Now in its 21st year, the Poet Laureate Program brings together Guilford County’s best and brightest budding student poets with an established, published poet who gives them mentorship and feedback on their poetry. This year’s poet advisor has been Greensboro’s own inaugural Poet Laureate, Josephus Thompson, III. Students from Guilford County high schools competed to bear the title of Poet Laureate for their respective school. This culminating event features winning laureates and finalists.

11:00 AM
Greensboro Cultural Center GreenHill Center for NC Art

Benita and the Night Creatures (ages 4 to 9) is a story where creatures from Peruvian lore, like the whistling Tunche and a scary Supay, come off the page to try to scare a child who’s so absorbed in her bedtime reading that she refuses to be frightened by them; and Run, Little Chaski!, is the tale of a royal messenger who stops to help several creatures along the Inka Trail and is rewarded in unexpected ways for his kindness.

Special thanks to Casa Azul for their support of this program.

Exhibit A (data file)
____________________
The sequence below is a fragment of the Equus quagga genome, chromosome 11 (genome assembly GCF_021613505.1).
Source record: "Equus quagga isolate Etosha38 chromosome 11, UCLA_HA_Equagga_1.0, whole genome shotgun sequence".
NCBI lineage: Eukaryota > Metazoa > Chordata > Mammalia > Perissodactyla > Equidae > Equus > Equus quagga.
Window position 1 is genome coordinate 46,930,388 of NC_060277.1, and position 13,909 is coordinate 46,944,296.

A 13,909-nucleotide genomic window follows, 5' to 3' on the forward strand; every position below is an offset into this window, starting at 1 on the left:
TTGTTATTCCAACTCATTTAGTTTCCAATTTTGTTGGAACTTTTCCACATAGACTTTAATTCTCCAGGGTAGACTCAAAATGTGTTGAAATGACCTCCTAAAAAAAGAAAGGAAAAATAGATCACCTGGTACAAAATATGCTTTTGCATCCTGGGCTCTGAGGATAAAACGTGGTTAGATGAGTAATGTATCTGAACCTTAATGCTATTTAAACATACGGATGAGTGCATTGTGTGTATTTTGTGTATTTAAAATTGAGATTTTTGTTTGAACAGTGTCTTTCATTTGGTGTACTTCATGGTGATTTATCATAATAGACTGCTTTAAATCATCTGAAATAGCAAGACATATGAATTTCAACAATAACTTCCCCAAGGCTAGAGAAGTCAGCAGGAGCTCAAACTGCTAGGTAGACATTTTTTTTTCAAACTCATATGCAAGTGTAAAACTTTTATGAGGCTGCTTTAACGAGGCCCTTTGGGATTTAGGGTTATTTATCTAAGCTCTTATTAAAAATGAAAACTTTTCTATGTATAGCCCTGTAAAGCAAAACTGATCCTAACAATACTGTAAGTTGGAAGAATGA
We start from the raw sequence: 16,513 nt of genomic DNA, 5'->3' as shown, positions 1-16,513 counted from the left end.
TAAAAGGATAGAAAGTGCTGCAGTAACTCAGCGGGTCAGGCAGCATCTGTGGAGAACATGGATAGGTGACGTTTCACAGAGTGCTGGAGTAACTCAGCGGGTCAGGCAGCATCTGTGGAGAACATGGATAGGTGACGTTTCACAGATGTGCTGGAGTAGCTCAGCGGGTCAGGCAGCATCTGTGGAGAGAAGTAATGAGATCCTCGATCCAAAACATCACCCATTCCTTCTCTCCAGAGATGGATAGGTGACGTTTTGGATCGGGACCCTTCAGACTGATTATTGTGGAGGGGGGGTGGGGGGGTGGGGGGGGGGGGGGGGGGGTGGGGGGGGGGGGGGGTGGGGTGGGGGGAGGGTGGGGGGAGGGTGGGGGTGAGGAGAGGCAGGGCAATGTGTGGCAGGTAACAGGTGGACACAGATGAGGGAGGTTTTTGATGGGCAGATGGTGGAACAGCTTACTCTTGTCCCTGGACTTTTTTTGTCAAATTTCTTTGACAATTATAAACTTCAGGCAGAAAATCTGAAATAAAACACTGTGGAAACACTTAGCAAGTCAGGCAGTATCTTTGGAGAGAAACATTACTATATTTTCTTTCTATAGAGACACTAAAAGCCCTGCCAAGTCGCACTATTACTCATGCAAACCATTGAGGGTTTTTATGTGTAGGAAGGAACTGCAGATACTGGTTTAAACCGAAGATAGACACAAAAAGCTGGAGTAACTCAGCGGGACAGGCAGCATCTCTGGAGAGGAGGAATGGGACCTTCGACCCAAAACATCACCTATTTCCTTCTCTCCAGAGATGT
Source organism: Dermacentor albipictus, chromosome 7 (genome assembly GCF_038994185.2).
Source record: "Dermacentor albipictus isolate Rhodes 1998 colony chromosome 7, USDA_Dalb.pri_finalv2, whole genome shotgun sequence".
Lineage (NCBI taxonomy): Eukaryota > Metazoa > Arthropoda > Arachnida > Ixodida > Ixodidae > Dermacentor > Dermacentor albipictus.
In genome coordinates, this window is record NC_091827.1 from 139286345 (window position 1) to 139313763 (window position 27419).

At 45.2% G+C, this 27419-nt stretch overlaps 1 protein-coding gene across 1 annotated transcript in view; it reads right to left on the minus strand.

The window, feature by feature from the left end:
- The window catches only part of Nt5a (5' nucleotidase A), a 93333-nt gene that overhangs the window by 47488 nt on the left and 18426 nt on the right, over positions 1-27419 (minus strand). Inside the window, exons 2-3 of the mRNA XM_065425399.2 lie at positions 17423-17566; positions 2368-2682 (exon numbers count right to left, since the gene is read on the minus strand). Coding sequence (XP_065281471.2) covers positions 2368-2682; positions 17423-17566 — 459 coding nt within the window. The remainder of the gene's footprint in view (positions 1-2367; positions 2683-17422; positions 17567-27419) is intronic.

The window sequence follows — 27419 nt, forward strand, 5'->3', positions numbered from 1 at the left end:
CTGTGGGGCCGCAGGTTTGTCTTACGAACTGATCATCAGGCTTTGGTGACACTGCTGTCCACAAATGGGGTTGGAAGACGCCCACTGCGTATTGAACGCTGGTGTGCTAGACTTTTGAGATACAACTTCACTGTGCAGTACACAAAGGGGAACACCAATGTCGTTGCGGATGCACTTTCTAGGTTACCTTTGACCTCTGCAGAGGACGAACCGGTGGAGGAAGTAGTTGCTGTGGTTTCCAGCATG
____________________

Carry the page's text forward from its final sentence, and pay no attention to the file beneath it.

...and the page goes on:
VIEW ALL CHILDREN'S PROGRAMMING

NANA KWAME ADJEI-BRENYAH was raised in Spring Valley, New York, and now lives in the Bronx. A multi-award-winning author, his first novel Chain-Gang All-Stars was a finalist for the 2023 National Book Award for Fiction. In this dystopian novel, CAPE, or Criminal Action Penal Entertainment, is a highly-popular, highly-controversial, profit-raising program in America’s increasingly dominant private prison industry. Prisoners travel as Links in Chain-Gangs, competing in death-matches for packed arenas with righteous protesters at the gates. It’s the return of the gladiators, and prisoners are competing for the ultimate prize: their freedom. Chain-Gang All-Stars lays bare the American prison system’s unholy alliance of systemic racism, unchecked capitalism, and mass incarceration, and a clear-eyed reckoning with what freedom in this country really means. LEARN MORE